Internal Threat: Mali’s far north is regarded as insecure because of the presence of an Algerian terrorist group with reputed ties to Al Qaeda, the Salafist Group for Preaching and Combat (Groupe Salafiste pour la Prédication et le Combat—GSPC), and other armed groups, as well as the prevalence of banditry in the vast desert area and along the borders with Mauritania and Niger. In addition, the nomadic Tuareg traditionally have opposed the central government in the quest for greater regional autonomy in the north. Hostilities broke out in June 1990, and rebel forces succeeded in routing government forces on several occasions. In April 1992, the government signed a pact with rebel forces to end the fighting and restore stability in the north. Among the measures agreed on were the creation of a new administrative region of Kidal, the incorporation of Tuareg fighters into the armed forces, the demilitarization of the north, and the implementation of steps designed to promote greater economic and political integration of the Tuareg. Nevertheless, conditions remained anarchic until the mid-1990s, and periodic outbreaks of violence, banditry, kidnaping, and other acts of lawlessness persist.

Terrorism: Members of the Salafist Group for Preaching and Combat (Groupe Salafiste pour la Prédication et le Combat—GSPC), a terrorist group seeking to overthrow the Algerian government and reportedly linked to Al Qaeda, took shelter in the far north of Mali in mid-2003 along with their 15 European hostages. The government assisted in securing the release of the hostages, thus earning considerable good will from the U.S. government, which has since provided both economic aid and military training. In general, the Malian government has been vocal in its support of the U.S.-led war on terrorism in the early to mid-2000s. In March 2004, Mali announced its intention of increasing counterterrorism cooperation with Algeria, Chad, and Niger. In the face of continued activity by the GSPC in 2004, including some armed clashes with Malian military forces, Mali has increased military patrols in the region.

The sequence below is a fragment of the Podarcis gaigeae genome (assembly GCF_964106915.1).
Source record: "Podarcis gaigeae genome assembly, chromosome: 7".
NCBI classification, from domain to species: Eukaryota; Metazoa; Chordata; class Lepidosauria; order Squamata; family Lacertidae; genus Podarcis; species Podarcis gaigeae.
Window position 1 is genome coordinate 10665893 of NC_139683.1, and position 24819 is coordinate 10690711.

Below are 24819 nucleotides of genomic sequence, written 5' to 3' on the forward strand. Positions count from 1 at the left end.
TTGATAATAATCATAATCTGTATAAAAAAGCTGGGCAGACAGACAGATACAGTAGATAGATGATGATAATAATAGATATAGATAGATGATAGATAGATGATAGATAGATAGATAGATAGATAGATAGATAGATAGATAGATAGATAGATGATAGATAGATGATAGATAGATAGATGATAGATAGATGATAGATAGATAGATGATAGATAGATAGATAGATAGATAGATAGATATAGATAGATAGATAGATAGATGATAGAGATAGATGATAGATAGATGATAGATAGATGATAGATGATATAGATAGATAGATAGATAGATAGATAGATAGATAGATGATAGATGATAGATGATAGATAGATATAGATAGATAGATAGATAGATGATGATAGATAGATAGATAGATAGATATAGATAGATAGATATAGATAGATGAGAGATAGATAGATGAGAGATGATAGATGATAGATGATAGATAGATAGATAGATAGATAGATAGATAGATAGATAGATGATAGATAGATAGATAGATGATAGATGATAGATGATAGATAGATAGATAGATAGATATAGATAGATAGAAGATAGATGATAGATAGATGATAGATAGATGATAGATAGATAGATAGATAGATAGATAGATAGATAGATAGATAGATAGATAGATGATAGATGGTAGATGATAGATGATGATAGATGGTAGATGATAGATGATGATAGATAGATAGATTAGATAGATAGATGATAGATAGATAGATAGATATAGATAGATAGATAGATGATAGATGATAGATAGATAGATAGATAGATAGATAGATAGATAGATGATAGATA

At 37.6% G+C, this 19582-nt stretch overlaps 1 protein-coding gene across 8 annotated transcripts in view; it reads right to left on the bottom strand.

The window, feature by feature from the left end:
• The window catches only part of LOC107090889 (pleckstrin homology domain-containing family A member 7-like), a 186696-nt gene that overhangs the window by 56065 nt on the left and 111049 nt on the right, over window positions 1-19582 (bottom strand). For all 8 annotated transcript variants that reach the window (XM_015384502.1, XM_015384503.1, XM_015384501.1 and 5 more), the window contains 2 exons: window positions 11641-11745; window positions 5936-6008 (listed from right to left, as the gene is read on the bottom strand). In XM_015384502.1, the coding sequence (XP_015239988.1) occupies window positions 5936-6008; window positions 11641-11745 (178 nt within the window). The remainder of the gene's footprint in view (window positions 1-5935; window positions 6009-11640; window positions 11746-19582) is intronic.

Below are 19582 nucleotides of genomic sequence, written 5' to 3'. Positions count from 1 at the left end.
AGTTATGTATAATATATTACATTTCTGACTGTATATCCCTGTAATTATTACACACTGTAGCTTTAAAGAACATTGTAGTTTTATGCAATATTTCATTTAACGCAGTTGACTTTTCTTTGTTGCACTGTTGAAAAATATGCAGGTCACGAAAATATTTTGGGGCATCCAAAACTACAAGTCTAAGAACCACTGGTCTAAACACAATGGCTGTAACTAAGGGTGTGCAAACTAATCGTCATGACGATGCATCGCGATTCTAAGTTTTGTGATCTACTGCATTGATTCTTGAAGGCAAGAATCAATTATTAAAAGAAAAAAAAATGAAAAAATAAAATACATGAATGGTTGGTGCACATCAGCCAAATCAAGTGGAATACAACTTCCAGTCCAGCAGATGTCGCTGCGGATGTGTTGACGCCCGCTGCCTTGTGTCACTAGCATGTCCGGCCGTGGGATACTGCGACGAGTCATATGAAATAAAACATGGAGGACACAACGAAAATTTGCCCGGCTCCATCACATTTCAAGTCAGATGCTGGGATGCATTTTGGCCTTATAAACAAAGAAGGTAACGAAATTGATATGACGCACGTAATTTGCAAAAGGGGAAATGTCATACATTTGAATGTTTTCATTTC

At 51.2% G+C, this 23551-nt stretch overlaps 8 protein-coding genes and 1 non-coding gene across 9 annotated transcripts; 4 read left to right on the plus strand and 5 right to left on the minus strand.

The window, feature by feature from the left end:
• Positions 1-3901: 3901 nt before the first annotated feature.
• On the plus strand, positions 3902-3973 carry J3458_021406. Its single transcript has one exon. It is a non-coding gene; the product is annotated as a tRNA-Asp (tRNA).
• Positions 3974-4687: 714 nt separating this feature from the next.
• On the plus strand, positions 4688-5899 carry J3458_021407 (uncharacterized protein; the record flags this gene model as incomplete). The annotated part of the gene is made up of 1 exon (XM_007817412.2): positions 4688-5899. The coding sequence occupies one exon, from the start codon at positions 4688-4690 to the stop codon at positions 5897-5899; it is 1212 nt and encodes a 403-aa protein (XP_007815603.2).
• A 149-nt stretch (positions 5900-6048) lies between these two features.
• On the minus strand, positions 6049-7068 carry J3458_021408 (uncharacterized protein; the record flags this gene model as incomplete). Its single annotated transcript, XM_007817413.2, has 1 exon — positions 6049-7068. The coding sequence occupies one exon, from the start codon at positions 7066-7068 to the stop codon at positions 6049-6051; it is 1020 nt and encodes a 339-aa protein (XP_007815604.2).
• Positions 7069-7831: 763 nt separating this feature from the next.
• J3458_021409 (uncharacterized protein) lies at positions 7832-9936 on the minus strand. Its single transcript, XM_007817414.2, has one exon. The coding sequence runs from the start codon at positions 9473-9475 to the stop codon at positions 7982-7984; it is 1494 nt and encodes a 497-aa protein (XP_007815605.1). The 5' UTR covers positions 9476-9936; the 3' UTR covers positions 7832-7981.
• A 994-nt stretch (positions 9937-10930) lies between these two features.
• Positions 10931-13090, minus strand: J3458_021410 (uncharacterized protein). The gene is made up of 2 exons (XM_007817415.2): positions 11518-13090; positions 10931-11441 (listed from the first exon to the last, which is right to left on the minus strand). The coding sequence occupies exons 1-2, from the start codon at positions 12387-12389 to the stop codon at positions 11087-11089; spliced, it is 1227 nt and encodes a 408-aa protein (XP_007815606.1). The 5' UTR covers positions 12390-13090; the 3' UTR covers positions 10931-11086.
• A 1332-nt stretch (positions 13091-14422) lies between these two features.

Human Rights: According to the U.S. Department of State’s annual human rights report for 2003, Mali’s government generally respects the human rights of its citizens and observes relevant constitutional provisions (e.g., freedom of speech and of the press, freedom of assembly and association, freedom of religion) and prohibitions (e.g., arbitrary arrest and detention, forced exile, torture, and discrimination based on race, sex, disability, language, or social status). There have been no reports of political prisoners or politically motivated disappearances in Mali. But prison conditions are poor (overcrowded, with inadequate medical facilities and food supplies), and there are occasional instances of arbitrary arrest or detention. Moreover, the judicial system has a large case backlog, which has caused significant delays in trials as well as long periods of pretrial detention. Men play a dominant role in society, and women continue to suffer from widespread discrimination and domestic violence. Child labor and trafficking in children as forced labor remain serious problems. Relationships based on hereditary servitude and bondage persist between some ethnic groups.